# All

## Syntax

`All`
specifies all elements of an expression at a particular level.

## Examples

`{ x^2, y^4, z^5 }[All, 1]` `{x, y, z}`

# And&&

## Syntax

`And(bool1, bool2, … )` `bool1 && bool2 && …`
gives the logical AND of the expressions booli.
`And(int1, int2, … )` `int1 && int2 && …`
gives the binary AND of the integers inti.

## Details

• The arguments of And are evaluated step by step.
• And gives False immediately if any argument is False, and True if all arguments True.
• And() is defined as True.
• And(exp) is simplified to exp.
• Integers are handled in their two's complement form.

## Examples

`True && False` `False` `12 && 7` `4` And stops to evaluate its arguments if False occurs. `(Print(1);True) && False && (Print(2);True)` `1` `False` Expressions which are evaluated into True will be erased. `2==2 && a==5 && b==10 && True` `a == 5 && b == 10`

# Complex

## Syntax

`Complex`
is the head of a complex number.
`x + y*I`
is a complex number with a real part x and imaginary part y. Both parts can be Integer, Rational or Real numbers.

## Details

• Is the real or imaginary part an unexact number, the other part will converted to an unexact number too.

## Examples

`Head(1+2*I)` `Complex` `(1-I)^3` `-2-2*I` `1/2 + 0.4*I` `0.5+0.4*I`

# Depth

## Syntax

`Depth(exp)`
gives the maximum nesting depth of exp.

## Details

• For a non-expression objects, Depth is 0.

## Examples

`Depth( { {1,2}, 3, {4,{5,6}} } )` `3` `Depth( 123 )` `0` Depth works with any expressions, not only lists. `Depth( a + 2*b + c )` `2` `Depth( f(x^2) )` `2` Rational and complex numbers have a depth of 0. `Depth( 1/3 )` `0` `Depth( 1+2*I )` `0`

# E

## Syntax

`E`
represents Euler's number e ≅ 2.71828.

## Details

• E is exact and is not evaluated as long as it is not combined with an inexact computation.

## Examples

`Calculate(E)` `2.71828` `E*2` `2*E` `E*2.0` `5.43656` Some functions give exact results for terms with E. `Log(E)` `1`

I  —  Pi

# Equal==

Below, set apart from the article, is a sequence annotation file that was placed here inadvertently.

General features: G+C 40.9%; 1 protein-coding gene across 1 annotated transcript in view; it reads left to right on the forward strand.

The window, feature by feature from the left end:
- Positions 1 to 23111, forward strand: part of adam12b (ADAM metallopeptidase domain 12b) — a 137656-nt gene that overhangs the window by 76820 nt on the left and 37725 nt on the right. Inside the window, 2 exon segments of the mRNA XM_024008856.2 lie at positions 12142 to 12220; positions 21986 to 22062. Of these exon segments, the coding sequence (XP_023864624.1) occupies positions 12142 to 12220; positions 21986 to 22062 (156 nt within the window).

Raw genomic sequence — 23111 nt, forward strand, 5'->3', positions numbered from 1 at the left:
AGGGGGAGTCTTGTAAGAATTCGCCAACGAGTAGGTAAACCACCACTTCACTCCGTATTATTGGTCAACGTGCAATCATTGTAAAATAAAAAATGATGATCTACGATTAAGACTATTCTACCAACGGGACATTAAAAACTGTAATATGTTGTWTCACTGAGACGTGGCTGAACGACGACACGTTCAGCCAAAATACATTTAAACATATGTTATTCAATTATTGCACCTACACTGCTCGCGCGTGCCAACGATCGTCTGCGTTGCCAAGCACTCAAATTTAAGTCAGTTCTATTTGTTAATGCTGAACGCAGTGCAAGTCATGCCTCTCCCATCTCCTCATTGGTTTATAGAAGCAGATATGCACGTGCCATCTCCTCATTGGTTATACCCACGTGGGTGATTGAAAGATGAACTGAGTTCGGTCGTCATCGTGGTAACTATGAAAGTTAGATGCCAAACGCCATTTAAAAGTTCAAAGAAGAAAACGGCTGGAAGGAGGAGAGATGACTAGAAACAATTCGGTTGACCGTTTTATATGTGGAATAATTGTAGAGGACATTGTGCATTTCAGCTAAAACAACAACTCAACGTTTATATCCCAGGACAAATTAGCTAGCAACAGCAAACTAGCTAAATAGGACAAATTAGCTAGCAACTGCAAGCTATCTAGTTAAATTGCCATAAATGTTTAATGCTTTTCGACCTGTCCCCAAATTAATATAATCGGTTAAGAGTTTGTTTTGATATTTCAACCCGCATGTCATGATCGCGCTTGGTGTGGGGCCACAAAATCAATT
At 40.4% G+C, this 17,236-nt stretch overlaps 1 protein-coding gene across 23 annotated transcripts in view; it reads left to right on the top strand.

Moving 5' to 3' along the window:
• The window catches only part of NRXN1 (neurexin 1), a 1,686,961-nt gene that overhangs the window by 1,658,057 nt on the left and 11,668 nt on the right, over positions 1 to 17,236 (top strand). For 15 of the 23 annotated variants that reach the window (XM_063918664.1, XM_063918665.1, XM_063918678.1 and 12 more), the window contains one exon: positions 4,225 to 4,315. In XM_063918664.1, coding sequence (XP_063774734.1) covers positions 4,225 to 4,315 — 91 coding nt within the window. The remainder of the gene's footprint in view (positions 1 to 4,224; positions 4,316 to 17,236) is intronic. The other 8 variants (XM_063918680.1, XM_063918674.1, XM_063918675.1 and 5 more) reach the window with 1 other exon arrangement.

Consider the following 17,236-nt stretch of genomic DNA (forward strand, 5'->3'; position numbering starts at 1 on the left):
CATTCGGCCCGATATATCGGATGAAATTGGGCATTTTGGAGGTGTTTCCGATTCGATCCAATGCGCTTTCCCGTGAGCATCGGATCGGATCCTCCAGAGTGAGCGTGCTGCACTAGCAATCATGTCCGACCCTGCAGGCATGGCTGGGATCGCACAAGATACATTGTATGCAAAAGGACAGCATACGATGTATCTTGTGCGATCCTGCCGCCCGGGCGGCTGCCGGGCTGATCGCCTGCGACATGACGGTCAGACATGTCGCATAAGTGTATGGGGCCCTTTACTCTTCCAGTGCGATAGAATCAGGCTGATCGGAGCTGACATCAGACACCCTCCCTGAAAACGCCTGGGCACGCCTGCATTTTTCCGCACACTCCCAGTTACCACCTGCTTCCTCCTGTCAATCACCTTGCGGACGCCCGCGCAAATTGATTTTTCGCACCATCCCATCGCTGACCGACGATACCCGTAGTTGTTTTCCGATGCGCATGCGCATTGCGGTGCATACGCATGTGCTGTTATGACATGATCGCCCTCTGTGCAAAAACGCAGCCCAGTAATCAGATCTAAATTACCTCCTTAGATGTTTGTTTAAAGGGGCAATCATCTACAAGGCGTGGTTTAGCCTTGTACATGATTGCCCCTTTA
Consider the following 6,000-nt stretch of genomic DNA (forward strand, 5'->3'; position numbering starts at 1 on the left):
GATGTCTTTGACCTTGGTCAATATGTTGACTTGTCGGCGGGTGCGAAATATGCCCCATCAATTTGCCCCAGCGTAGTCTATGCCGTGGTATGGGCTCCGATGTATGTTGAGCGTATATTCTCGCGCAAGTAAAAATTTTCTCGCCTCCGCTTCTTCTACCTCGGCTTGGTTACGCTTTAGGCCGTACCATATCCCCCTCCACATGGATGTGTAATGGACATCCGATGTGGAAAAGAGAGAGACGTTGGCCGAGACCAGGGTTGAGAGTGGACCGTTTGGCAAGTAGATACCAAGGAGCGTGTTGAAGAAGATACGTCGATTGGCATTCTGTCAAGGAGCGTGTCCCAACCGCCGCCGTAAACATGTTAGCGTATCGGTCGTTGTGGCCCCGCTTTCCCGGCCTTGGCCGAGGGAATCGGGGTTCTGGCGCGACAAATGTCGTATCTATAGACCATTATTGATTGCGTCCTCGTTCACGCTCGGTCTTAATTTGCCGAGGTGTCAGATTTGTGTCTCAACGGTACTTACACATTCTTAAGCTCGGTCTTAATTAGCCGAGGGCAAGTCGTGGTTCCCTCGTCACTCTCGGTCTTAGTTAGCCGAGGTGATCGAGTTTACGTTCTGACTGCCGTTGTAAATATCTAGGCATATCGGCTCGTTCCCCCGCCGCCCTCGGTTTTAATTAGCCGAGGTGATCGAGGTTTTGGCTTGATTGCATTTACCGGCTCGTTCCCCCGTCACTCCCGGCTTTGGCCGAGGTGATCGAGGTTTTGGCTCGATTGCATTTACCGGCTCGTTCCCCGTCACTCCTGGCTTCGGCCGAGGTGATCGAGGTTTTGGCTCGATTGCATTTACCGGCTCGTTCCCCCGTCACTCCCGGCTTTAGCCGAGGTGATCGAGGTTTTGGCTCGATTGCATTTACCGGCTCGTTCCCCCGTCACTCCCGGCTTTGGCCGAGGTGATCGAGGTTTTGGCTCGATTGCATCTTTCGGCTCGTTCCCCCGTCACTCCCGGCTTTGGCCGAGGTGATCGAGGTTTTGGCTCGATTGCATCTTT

## Syntax

`Equal(exp1, exp2, … )` `exp1 == exp2 == …`
gives True if all expressions expi are mathematically equal, and False otherwise.

## Details

• Equal verify the expressions for mathematical equality unlike Same===.

## Examples

`1 == 1` `True` Integer 1 and Real 1.0 are mathematically equal, but not identical. `{ 1 == 1.0 , 1 === 1.0 }` `{True, False}` The equality of Overflows is unknown, but they are identical. `{ Overflow == Overflow , Overflow === Overflow }` `{Overflow == Overflow, True}` Equal stays unevaluated if equality is unknown. `a == b` `a == b`

# Expression

## Syntax

`head(arg1, arg2, … )`
is an expression with a head head and any number of arguments argi.

## Details

• head is typical a Symbol, but can by any other Expression.
• Expressions can be assigned with any kind of object.

## Examples

`Head( func(a, b) )` `func` `Head( h(y)(a, b) )` `h(y)` `f(1) = 3` `3` `{ f(0), f(1) }` `{f(0), 3}` `{ f(0), f(1) }` `{f(0), 3}`

# False

## Syntax

`False`
represents the boolean value false.

## Details

• False is a typical result of locical and comparison operations.

## Examples

`1 == 2` `False` `Not(False)` `True`

# Greater>

## Syntax

`Greater(x1, x2, … )` `x1 > x2 > …`
gives True if xi is greater than xi + 1 for all arguments, and False if xi is less than or equal to xi + 1 for at least one pair.

## Details

• For exact expressions in xi, Greater compares the approximated value.

## Examples

`2 > 1` `True` `1/3 > 0 > -0.5` `True` `x > 2 > 2` `False` The comparison will be simplified if possible. `2 > 1 > x` `1 > x` The value of an exact expression is approximated for comparison. `Sin(2) > 0` `True`

# GreaterEqual>=

## Syntax

`GreaterEqual(x1, x2, … )` `x1 >= x2 >= …`
gives True if xi is greater than or equal to xi + 1 for all arguments, and False if xi is less than xi + 1 for at least one pair.

## Details

• For exact expressions in xi, GreaterEqual compares the approximated value.

## Examples

`2 >= 1` `True` `3/2 >= 1.5 >= -0.5` `True` `x >= 1 >= 2` `False` The comparison will be simplified if possible. `2 >= 1 >= x` `1 >= x` The value of an exact expression is approximated for comparison. `Sin(2) >= 0` `True`

# I

## Syntax

`I`
represents the imaginary unit i.

## Details

• The imaginary part of Complex numbers are represented with I.

## Examples

`I*I` `-1` `(-1)^(1/2)` `I`

# Integer

## Syntax

`Integer`
is the head of an integer number.
`n`
with an arbitrary number of digits represents an integer number.

## Details

• Integer numbers can be of any size and are not limited to the word size of the processor.
• Integer numbers are always exact values.